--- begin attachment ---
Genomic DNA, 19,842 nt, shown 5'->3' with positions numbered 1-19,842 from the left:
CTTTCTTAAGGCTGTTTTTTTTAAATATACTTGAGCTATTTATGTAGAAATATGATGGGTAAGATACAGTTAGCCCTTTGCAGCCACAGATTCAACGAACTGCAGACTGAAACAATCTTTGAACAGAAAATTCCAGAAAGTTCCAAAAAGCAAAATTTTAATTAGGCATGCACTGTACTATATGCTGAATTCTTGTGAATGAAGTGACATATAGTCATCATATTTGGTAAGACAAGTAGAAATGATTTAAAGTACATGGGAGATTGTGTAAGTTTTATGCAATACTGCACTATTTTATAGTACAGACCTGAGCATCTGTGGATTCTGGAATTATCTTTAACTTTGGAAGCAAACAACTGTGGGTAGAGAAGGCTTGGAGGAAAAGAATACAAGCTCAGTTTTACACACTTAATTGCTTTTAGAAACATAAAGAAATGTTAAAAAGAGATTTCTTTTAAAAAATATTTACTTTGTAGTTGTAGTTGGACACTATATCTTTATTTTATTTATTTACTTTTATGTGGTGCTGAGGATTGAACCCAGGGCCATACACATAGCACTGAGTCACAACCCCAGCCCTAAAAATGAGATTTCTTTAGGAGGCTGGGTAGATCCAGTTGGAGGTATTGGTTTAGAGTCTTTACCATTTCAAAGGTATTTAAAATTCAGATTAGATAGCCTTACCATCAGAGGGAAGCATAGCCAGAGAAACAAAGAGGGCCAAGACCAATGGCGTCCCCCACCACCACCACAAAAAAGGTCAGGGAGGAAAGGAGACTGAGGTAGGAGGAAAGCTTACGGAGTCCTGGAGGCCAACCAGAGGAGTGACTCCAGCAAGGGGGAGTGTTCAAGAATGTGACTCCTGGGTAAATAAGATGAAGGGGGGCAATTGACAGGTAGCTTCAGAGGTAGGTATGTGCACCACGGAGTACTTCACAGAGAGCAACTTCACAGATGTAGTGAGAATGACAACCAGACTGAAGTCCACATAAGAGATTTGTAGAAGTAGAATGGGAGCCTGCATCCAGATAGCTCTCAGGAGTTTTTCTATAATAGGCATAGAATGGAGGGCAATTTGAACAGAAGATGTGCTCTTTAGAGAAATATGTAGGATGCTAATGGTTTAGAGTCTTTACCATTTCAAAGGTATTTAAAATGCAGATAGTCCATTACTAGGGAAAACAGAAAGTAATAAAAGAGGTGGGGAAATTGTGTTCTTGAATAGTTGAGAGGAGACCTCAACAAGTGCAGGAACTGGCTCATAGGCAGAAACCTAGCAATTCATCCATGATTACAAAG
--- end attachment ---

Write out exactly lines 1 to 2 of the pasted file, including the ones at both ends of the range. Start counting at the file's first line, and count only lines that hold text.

Genomic DNA, 19,842 nt, shown 5'->3' with positions numbered 1-19,842 from the left:
CTTTCTTAAGGCTGTTTTTTTTAAATATACTTGAGCTATTTATGTAGAAATATGATGGGTAAGATACAGTTAGCCCTTTGCAGCCACAGATTCAACGAACTGCAGACTGAAACAATCTTTGAACAGAAAATTCCAGAAAGTTCCAAAAAGCAAAATTTTAATTAGGCATGCACTGTACTATATGCTGAATTCTTGTGAATGAAGTGACATATAGTCATCATATTTGGTAAGACAAGTAGAAATGATTTAAAGTACATGGGAGATTGTGTAAGTTTTATGCAATACTGCACTATTTTATAGTACAGACCTGAGCATCTGTGGATTCTGGAATTATCTTTAACTTTGGAAGCAAACAACTGTGGGTAGAGAAGGCTTGGAGGAAAAGAATACAAGCTCAGTTTTACACACTTAATTGCTTTTAGAAACATAAAGAAATGTTAAAAAGAGATTTCTTTTAAAAAATATTTACTTTGTAGTTGTAGTTGGACACTATATCTTTATTTTATTTATTTACTTTTATGTGGTGCTGAGGATTGAACCCAGGGCCATACACATAGCACTGAGTCACAACCCCAGCCCTAAAAATGAGATTTCTTTAGGAGGCTGGGTAGATCCAGTTGGAGGTATTGGTTTAGAGTCTTTACCATTTCAAAGGTATTTAAAATTCAGATTAGATAGCCTTACCATCAGAGGGAAGCATAGCCAGAGAAACAAAGAGGGCCAAGACCAATGGCGTCCCCCACCACCACCACAAAAAAGGTCAGGGAGGAAAGGAGACTGAGGTAGGAGGAAAGCTTACGGAGTCCTGGAGGCCAACCAGAGGAGTGACTCCAGCAAGGGGGAGTGTTCAAGAATGTGACTCCTGGGTAAATAAGATGAAGGGGGGCAATTGACAGGTAGCTTCAGAGGTAGGTATGTGCACCACGGAGTACTTCACAGAGAGCAACTTCACAGATGTAGTGAGAATGACAACCAGACTGAAGTCCACATAAGAGATTTGTAGAAGTAGAATGGGAGCCTGCATCCAGATAGCTCTCAGGAGTTTTTCTATAATAGGCATAGAATGGAGGGCAATTTGAACAGAAGATGTGCTCTTTAGAGAAATATGTAGGATGCTAATGGTTTAGAGTCTTTACCATTTCAAAGGTATTTAAAATGCAGATAGTCCATTACTAGGGAAAACAGAAAGTAATAAAAGAGGTGGGGAAATTGTGTTCTTGAATAGTTGAGAGGAGACCTCAACAAGTGCAGGAACTGGCTCATAGGCAGAAACCTAGCAATTCATCCATGATTACAAAG